The cost could be affected as well by what happens in the 38 states (plus the District of Columbia) that already have expanded Medicaid. Some of these states might choose to drop the expansion if the federal government steps in and covers the entire cost, leading to more people in the gap and a higher federal cost. These states—which are covering 10% of the cost of expanded eligibility—may also be resentful that states that have not expanded Medicaid would in effect be let off the hook while their poor residents still get coverage. A maintenance-of-effort requirement would serve as a stick to discourage current expansion states from dropping Medicaid expansion, but may intensify the resentment. Providing additional fiscal carrots to states to maintain Medicaid expansion would also discourage such a policy decision, but cost more money.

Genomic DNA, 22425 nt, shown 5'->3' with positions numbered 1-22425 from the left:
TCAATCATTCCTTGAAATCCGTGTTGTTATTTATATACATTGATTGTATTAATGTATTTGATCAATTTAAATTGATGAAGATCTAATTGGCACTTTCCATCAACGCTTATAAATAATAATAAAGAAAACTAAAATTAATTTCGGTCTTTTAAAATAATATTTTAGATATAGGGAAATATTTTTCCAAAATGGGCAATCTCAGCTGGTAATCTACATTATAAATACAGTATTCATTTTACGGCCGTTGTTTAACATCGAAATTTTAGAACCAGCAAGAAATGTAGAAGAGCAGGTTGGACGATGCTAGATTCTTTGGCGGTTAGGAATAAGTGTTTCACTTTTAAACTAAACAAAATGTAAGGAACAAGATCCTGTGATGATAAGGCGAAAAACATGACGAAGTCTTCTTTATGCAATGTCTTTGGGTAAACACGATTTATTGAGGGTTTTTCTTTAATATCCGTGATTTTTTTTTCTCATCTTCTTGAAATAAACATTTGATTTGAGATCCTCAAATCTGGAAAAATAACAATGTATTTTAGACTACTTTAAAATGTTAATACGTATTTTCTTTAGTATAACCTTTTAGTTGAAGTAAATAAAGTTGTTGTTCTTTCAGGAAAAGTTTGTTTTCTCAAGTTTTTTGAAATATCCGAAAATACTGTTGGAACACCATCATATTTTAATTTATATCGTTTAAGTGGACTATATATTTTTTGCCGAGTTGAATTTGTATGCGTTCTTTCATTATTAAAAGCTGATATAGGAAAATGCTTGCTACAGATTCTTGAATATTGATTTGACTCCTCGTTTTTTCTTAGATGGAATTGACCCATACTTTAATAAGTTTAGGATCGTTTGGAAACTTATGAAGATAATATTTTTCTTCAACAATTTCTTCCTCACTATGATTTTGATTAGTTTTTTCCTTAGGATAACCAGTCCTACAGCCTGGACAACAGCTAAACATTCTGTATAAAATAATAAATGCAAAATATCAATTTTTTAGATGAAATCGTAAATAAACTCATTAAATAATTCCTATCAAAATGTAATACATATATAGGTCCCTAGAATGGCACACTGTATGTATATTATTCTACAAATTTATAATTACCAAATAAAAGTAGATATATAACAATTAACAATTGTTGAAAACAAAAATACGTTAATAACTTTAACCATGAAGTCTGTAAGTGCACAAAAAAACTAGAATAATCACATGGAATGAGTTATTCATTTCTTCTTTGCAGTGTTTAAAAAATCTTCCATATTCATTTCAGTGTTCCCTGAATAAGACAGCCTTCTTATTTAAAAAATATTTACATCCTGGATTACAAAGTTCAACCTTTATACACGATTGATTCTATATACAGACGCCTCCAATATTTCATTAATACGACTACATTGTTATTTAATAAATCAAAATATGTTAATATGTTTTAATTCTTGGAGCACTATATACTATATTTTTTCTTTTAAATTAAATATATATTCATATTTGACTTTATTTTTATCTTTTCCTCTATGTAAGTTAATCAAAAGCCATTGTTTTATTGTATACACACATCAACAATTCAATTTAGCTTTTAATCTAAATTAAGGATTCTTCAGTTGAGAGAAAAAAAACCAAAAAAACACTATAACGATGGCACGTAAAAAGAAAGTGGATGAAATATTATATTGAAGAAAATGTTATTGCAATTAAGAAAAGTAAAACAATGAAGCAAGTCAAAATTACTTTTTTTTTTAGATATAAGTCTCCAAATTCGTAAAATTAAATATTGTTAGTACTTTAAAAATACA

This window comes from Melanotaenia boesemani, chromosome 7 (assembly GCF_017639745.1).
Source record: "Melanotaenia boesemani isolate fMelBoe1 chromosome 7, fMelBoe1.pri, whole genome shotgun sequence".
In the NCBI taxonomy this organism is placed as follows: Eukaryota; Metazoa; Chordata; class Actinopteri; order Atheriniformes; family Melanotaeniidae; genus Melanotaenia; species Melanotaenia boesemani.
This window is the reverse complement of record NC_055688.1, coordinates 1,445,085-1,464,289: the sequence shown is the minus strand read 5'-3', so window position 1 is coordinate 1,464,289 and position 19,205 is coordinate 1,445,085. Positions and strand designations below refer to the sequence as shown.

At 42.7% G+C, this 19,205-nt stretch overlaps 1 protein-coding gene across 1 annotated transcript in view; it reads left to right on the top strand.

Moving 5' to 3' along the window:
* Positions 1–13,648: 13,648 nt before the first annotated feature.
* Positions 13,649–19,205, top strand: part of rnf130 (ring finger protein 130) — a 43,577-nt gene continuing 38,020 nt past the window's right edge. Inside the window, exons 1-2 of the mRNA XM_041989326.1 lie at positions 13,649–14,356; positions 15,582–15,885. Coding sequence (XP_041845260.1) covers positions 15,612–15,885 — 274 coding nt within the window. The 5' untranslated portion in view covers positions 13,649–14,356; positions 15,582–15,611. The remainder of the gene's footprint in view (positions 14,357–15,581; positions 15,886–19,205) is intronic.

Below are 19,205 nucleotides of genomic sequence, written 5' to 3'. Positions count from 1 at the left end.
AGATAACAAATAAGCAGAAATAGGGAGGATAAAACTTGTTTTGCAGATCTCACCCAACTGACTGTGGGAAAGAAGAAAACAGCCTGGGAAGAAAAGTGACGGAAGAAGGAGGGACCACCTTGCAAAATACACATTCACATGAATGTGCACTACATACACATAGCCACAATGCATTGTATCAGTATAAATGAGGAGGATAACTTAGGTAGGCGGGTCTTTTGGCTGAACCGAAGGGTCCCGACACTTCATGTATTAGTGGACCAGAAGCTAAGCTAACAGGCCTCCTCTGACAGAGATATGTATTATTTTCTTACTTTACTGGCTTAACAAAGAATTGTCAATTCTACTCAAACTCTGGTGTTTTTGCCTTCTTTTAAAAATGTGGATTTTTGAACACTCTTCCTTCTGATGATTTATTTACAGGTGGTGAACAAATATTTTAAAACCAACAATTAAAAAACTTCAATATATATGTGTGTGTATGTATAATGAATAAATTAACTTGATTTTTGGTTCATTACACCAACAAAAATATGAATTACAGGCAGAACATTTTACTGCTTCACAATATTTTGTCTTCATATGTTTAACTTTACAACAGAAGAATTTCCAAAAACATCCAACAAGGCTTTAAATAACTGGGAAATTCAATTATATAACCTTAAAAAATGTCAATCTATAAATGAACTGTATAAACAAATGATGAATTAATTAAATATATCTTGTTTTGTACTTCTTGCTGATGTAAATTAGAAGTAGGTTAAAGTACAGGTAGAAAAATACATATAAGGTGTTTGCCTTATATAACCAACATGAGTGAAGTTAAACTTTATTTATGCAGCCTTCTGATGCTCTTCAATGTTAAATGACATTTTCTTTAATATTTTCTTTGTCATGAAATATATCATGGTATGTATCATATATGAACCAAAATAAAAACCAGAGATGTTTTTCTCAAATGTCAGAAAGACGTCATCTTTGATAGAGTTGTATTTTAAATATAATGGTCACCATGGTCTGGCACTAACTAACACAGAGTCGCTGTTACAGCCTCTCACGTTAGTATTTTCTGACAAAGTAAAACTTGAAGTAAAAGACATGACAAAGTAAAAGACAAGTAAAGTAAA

There are political headwinds, too. Even though Democrats in Congress overwhelmingly support the ACA and health coverage for poor people, the people in the coverage gap live largely in Republican states. Just 3 Democratic senators represent states that have not expanded Medicaid. Nonetheless, filling the Medicaid gap does have some politically powerful advocates. Democratic Senator Raphael Warnock of Georgia (a nonexpansion state) campaigned heavily on expanding Medicaid and is up for reelection next year. Democratic Representative James Clyburn of South Carolina (also a nonexpansion state), who is the House majority whip, has framed filling the Medicaid gap as an issue of racial equity.

In fact, no health proposal currently being debated would likely do more to expand health coverage and promote racial equity than filling the Medicaid gap. But to become a reality, this proposal will have to overcome political obstacles, fiscal constraints, and competing priorities.